Chris Lange, FISM News
Ukraine’s capital city of Kyiv was pummeled with predawn drone strikes Monday, the day that marks the start of the Christmas holidays when Ukrainian children typically awaken to find their first Christmas gift tucked beneath their pillows. At least 23 self-exploding drones were launched at the capital, coming just three days after what Ukrainian officials described as one of Moscow’s largest assaults on Kyiv since the war began in February, The Associated Press reported.
Ukraine managed to shoot down 18 drones, its city administration said on Telegram. No major casualties were reported.
“This is how Russians congratulated our children on the holiday,” Serhii Kruk, the head of Ukraine’s State Emergency Service, wrote on Telegram, attaching photos of firefighters battling flames at an infrastructure facility that was struck in the attack.
“In the night when everyone is waiting for a miracle, the terrorist country continues to terrorize the peaceful Ukrainian people,” Ukraine’s human rights chief, Dmytro Lubinets, also remarked.
While Russia continues targeting Ukraine’s energy infrastructure, Ukrainian forces have become increasingly successful in shooting down incoming missiles and drones, thanks, in large part, to Western-supplied air defense systems. Ukraine’s air force said it was able to destroy 30 of around 35 drones Russia launched from the eastern side of the Azov Sea on Ukraine’s southeast coast overnight.
Firefighters and engineers are working around the clock to put out fires from the attacks on the energy infrastructure and restore power to the citizens of Ukraine’s capital. According to a Ukraine news agency, more than 50% of Kyiv residents are without power, heat, and water due to the bombings while temperatures plunged to negative 8 degrees overnight.
— NEXTA (@nexta_tv) December 19, 2022
The U.S. is expected to announce in the coming days that it will send Ukraine Patriot missile systems to aid in its air defense. The West has already provided Kyiv with advanced air defense systems, but Ukraine insists that more are needed, not only to intercept continued Russian strikes on key infrastructure but to also prevent Moscow from achieving air superiority along the frontline.
Justin Bronk, a senior fellow at a London defense think-tank, said that Washington’s reluctance to provide Ukraine with the advanced Patriot batteries has likely been superseded by concerns that Iran could soon provide longer-range ballistic missiles to Russia, BBC News reported.
PUTIN MAKES RARE TRIP TO BELARUS
Russian President Vladimir Putin will make a rare trip to Belarus Monday to meet with its authoritarian leader, Alexander Lukashenko, who has been a long-time ally of the Kremlin, most recently allowing Russian forces to use Belarusian territory to invade Ukraine.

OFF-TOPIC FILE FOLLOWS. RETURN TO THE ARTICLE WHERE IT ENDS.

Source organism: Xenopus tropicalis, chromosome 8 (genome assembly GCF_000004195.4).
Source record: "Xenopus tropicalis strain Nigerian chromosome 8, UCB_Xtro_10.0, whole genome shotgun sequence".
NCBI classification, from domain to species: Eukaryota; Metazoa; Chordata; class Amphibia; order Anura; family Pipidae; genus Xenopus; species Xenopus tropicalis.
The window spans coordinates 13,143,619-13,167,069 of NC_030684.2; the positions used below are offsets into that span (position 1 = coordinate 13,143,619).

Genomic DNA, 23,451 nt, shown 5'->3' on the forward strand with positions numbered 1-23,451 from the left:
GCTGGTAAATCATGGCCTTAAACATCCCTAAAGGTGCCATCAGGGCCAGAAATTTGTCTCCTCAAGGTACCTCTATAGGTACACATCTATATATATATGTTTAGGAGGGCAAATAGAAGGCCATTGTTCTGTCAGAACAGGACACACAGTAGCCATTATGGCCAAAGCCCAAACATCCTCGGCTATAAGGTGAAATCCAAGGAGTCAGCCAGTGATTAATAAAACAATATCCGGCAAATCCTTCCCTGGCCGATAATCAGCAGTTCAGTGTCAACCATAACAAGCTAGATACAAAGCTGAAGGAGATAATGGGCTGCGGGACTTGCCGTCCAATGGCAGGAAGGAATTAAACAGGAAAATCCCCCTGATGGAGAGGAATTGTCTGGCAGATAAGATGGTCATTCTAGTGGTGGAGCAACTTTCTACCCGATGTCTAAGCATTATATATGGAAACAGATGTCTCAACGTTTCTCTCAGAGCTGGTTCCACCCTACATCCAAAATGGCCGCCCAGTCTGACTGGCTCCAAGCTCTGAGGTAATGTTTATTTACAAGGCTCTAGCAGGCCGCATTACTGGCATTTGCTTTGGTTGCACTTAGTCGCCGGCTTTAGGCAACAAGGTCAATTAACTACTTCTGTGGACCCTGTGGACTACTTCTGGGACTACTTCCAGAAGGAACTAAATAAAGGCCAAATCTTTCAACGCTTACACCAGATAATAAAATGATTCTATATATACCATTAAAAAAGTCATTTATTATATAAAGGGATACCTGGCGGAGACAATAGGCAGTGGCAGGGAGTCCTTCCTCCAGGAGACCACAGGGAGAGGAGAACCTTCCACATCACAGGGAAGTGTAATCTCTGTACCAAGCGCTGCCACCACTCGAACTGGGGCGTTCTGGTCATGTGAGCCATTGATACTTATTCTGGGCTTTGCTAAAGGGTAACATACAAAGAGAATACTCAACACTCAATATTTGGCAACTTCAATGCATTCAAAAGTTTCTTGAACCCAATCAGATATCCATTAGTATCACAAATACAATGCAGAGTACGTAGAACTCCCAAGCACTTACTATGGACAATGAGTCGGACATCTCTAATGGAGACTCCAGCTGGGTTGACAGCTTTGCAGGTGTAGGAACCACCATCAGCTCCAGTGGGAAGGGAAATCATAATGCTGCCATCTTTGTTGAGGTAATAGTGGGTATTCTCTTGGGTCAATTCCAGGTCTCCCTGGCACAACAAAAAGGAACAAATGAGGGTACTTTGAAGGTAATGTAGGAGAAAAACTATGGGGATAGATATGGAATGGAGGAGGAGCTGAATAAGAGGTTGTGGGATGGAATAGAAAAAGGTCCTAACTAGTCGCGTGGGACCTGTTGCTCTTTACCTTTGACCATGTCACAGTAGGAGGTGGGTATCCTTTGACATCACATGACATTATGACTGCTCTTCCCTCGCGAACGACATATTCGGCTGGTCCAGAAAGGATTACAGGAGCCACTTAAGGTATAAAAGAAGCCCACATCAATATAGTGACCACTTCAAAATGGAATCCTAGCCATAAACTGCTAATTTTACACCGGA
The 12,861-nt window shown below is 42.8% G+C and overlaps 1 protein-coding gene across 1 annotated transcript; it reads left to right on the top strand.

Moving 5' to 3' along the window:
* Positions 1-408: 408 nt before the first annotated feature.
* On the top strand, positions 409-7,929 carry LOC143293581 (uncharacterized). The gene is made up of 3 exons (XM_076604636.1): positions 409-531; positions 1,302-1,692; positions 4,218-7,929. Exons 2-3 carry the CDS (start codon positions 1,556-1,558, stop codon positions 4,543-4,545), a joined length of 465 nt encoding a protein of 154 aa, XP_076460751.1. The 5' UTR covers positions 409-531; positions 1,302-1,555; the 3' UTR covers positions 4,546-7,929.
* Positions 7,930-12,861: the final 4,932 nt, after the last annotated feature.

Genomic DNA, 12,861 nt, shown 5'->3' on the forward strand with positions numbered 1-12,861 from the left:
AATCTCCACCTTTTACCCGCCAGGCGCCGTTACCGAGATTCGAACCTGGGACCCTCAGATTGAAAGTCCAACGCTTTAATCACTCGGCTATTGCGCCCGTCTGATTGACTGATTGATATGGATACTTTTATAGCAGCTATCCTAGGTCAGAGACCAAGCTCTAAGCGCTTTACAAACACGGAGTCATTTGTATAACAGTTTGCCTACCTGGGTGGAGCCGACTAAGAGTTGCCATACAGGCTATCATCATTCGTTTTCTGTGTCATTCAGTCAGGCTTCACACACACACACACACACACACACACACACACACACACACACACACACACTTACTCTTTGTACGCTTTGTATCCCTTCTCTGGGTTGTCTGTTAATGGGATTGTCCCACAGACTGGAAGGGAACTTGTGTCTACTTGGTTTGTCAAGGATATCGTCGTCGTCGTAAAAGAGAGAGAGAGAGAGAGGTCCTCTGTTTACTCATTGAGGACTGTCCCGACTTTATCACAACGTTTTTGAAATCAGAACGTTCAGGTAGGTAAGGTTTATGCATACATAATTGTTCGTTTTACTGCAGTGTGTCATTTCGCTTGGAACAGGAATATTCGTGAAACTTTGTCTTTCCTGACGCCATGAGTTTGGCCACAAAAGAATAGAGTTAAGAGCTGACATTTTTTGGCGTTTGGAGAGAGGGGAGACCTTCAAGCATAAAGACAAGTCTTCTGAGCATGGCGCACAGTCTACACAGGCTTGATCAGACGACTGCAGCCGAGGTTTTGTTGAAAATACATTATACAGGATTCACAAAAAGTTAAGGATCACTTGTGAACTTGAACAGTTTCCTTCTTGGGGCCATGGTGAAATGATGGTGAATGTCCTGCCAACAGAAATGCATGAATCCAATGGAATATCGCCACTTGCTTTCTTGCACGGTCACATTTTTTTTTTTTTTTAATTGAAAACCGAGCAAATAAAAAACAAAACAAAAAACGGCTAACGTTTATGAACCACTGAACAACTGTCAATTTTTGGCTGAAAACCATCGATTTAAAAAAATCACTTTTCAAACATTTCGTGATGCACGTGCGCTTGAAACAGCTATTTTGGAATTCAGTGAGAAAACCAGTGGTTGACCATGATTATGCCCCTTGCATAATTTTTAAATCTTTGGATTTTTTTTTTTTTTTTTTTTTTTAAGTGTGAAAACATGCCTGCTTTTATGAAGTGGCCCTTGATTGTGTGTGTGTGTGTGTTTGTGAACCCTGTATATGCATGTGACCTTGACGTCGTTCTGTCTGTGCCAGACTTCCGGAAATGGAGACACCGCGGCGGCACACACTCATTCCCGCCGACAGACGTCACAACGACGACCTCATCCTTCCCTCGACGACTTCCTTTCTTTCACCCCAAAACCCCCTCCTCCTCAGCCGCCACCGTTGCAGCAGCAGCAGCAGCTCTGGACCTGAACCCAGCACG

Some analysts believe Putin has his eyes on stockpiles of Soviet-era weapons in Belarus’s custody, and Ukrainian officials have sounded the alarm that Russia is ramping up efforts to pull its neighbor into the conflict, The Hill reported.
While Russian and Belarusian forces conducted joint military exercises in October, Lukashenko has so far resisted direct involvement in the invasion once billed by Russia as a short-term special military operation. Lukashenko also appears to have become increasingly sensitive to what he referred to as “whispering” among his countrymen that “Russians are already walking and running the country.”
“I would like to emphasize this feature once again: no one, except us, governs Belarus,” Lukashenko said, according to remarks published by the presidential press service. “We must always proceed from the fact that we are a sovereign state and independent.”
Putin’s visit to Belarus will be his first state visit to the country in three years.
The two leaders are expected to discuss “key aspects” of their partnership as well as other international and regional issues, a statement from the Kremlin said.
Lukashenko said last week that economics will be the main focus of the meeting, but acknowledged that he and Putin will also discuss defense and security.
Russia’s eroding resources coupled with winter weather will likely delay any planned attack involving Belarus, according to the Washington-based think tank Institute for the Study of War.
“The capacity of the Russian military, even reinforced by elements of the Belarusian armed forces, to prepare and conduct effective large-scale mechanized offensive operations in the next few months remains questionable,” the think tank said in an assessment published Sunday.
It also concluded that “it is unlikely that Lukashenko will commit the Belarusian military (which would also have to be re-equipped) to the invasion of Ukraine.”